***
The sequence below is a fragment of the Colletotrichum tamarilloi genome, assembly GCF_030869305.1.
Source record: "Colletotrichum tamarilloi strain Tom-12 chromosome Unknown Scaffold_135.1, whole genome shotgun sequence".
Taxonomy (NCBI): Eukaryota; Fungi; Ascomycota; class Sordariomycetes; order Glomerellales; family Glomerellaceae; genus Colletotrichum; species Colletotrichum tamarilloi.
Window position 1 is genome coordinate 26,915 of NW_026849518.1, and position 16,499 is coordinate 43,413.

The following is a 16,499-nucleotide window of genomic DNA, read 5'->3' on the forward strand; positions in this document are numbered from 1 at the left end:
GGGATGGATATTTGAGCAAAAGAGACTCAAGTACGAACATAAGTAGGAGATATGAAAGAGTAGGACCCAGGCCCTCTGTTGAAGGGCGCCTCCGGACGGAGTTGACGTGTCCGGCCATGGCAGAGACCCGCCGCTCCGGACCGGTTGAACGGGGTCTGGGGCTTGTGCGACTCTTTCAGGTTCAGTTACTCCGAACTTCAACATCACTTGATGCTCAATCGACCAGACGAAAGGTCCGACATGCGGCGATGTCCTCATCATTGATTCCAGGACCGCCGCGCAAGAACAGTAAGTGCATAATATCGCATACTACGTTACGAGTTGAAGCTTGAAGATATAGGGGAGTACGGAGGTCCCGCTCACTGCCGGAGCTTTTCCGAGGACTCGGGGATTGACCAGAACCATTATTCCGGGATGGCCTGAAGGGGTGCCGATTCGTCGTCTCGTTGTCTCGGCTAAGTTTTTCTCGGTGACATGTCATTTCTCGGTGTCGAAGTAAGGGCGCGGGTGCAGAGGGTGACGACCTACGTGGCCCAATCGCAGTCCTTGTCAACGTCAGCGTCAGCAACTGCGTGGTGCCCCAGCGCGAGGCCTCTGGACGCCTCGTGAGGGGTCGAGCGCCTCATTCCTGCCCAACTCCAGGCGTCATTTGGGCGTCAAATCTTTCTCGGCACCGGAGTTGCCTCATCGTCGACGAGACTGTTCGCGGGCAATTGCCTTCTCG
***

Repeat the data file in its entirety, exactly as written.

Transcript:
The sequence below is a fragment of the Colletotrichum tamarilloi genome, assembly GCF_030869305.1.
Source record: "Colletotrichum tamarilloi strain Tom-12 chromosome Unknown Scaffold_135.1, whole genome shotgun sequence".
Taxonomy (NCBI): Eukaryota; Fungi; Ascomycota; class Sordariomycetes; order Glomerellales; family Glomerellaceae; genus Colletotrichum; species Colletotrichum tamarilloi.
Window position 1 is genome coordinate 26,915 of NW_026849518.1, and position 16,499 is coordinate 43,413.

The following is a 16,499-nucleotide window of genomic DNA, read 5'->3' on the forward strand; positions in this document are numbered from 1 at the left end:
GGGATGGATATTTGAGCAAAAGAGACTCAAGTACGAACATAAGTAGGAGATATGAAAGAGTAGGACCCAGGCCCTCTGTTGAAGGGCGCCTCCGGACGGAGTTGACGTGTCCGGCCATGGCAGAGACCCGCCGCTCCGGACCGGTTGAACGGGGTCTGGGGCTTGTGCGACTCTTTCAGGTTCAGTTACTCCGAACTTCAACATCACTTGATGCTCAATCGACCAGACGAAAGGTCCGACATGCGGCGATGTCCTCATCATTGATTCCAGGACCGCCGCGCAAGAACAGTAAGTGCATAATATCGCATACTACGTTACGAGTTGAAGCTTGAAGATATAGGGGAGTACGGAGGTCCCGCTCACTGCCGGAGCTTTTCCGAGGACTCGGGGATTGACCAGAACCATTATTCCGGGATGGCCTGAAGGGGTGCCGATTCGTCGTCTCGTTGTCTCGGCTAAGTTTTTCTCGGTGACATGTCATTTCTCGGTGTCGAAGTAAGGGCGCGGGTGCAGAGGGTGACGACCTACGTGGCCCAATCGCAGTCCTTGTCAACGTCAGCGTCAGCAACTGCGTGGTGCCCCAGCGCGAGGCCTCTGGACGCCTCGTGAGGGGTCGAGCGCCTCATTCCTGCCCAACTCCAGGCGTCATTTGGGCGTCAAATCTTTCTCGGCACCGGAGTTGCCTCATCGTCGACGAGACTGTTCGCGGGCAATTGCCTTCTCG